Climbing Beans are popular in home gardens across Australia, they are easy to grow from seed and take up very little space.
Climbing beans are a little different from bush bean in a number of ways
- They need a supporting frame or trellis, and a simple tripod is a great support for smaller
paces and containers.
- Climbing beans are also space savers, as they grow up, you get more beans for from the space available.
- You can also use climbing beans to create shade for other crops, basil, coriander and other shade loving greens are examples.
Lots of different varieties although we do like Blue Lake, it’s stringless, produces heavy crops and has good flavour. It is a heirloom variety and has been around since the late 1800s.
Growing Climbing Beans
Also known as Pole Beans, Climbing Beans are grown from seed, are best sown after the danger of frosts has past in spring.
Beans are are warm growing crop. They like a good amount of sun and a well drained soil with lots of organic matter that retains moisture
You will need:
- A warm sunny position,,
- A humus rich soil that retains some moisture.
- A trellis.
How to Plant Climbing Bean Seeds
Climbing bean sets can be planted directly into the soil or into seedling pots.
Sowing into pots gives the seeds a chance to commence growth early and avoid slug and snail damage.
Sowing directly helps avoid transplant shock.
- Soil should be prepared well before planting.
Add compost and aged cow manure.
Provide a trellis or tripod to support the beans as they begin to climb.
- Plant seed at around 2cm deep.
Water in well with a liquid seaweed fertiliser.
Protect from slugs and snails.
- Plant pot grown seedlings into the garden when the reach around 10cm in height.
Again water in with a liquid seaweed fertiliser.
Mulch around the plants tp maintain a cool moist root run,
- Seeds should germinate in around 7 – 14 days.
Beans are generally low care once established.
- Make sure new plants can attach to the trellis.
- Mulch around the plants to maintain a cool root run. Beans are shallow rooted vegetables so need moisture and mulch to perform well.
- Water as the soil begins to dry a little.
- Use a watering wand to water the soil avoiding watering the foliage as this can cause fungal problems such as powdery mildew.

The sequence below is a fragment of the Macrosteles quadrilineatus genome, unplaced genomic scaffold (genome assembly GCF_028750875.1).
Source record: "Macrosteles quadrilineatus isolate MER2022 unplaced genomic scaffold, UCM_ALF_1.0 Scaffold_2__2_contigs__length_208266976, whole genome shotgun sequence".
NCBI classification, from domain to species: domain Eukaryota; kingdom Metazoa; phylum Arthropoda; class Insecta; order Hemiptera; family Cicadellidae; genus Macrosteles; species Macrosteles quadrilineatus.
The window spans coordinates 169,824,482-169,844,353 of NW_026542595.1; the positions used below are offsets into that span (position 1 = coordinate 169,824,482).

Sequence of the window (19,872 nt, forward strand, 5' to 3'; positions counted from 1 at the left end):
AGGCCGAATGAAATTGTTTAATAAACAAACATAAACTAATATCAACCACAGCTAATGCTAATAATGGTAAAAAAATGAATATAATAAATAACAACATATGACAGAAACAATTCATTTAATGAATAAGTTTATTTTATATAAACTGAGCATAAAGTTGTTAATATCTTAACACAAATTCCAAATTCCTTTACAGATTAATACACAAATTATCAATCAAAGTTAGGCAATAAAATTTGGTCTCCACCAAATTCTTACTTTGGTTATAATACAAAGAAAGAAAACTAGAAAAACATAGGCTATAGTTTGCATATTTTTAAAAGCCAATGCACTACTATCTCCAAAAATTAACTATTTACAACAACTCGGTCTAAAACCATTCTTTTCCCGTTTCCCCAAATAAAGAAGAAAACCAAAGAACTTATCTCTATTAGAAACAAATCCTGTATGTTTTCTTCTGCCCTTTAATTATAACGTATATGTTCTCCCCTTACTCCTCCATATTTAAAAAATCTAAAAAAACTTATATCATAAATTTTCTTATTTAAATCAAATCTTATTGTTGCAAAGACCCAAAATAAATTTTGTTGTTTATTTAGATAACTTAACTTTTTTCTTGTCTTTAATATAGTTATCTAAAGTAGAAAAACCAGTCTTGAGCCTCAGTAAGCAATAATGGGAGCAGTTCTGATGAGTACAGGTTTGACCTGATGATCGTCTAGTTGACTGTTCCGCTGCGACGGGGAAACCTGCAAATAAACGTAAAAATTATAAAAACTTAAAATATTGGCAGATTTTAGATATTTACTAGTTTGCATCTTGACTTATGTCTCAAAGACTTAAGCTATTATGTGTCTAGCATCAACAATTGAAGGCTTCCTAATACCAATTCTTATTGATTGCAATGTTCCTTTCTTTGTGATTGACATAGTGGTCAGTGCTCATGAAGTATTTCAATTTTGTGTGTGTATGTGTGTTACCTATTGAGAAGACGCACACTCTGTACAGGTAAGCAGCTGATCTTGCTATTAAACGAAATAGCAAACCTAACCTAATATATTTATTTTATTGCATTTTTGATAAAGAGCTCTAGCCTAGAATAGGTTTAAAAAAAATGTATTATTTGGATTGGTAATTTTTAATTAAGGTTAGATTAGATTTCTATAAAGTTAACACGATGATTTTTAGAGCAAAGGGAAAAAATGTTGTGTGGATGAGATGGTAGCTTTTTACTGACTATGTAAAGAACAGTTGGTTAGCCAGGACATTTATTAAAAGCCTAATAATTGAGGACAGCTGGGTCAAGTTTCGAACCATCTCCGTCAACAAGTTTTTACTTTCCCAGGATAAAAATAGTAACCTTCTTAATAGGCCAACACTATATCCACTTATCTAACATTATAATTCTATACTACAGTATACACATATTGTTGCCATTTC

- Use a liquid seaweed and fish fertiliser every 3 weeks.
- Harvest the beans as soon as they are large enough, this encourages more flowers and therefore more beans.
From seedling to harvest will depend on the type of bean, some are quicker than others,
Generally you can harvest climbing beans around 60 – 80 days, however you can harvest then as soon as they are large enough to eat. And young beans are sweeter and more tender.
Beans can be eaten fresh, cooked or preserved.
Can you save your own bean seeds?
Yes, simply leave a few pods on the plant to allow the seeds to develop.
When the pods begin to dry and split, remove them and then remove the dry seeds, make sure they are dry and then store them in a cool dry place until next season.
At the end of the season plants can be dug back in to the soil or composted.
7 Best Climbing Bean Varieties.
- Blue Lake – Very popular green bean, stringless.
- Purple King – Purple pods that go green when cooked.
- Lazy Housewife – Another heirloom variety, stringless until the pods age.
- Rattlesnake – Green pods with flashes of red. Used mainly as dried beans.
- Giant Of Stuttgart – Heirloom climbing bean,
- Snake Bean (Yard Long Bean) – Red Dragon – popular in Asia cuisines, green beens with red seeds
- Snake Bean Black seeded.
Tough stringy beans.
If you harvest the beans too late this will be the problem. Harvest the beans when they are smaller and before the seeds begin to swell in the pod.
Other common pests include
- Downy or Powdery mildew
- Birds and other bean eating pests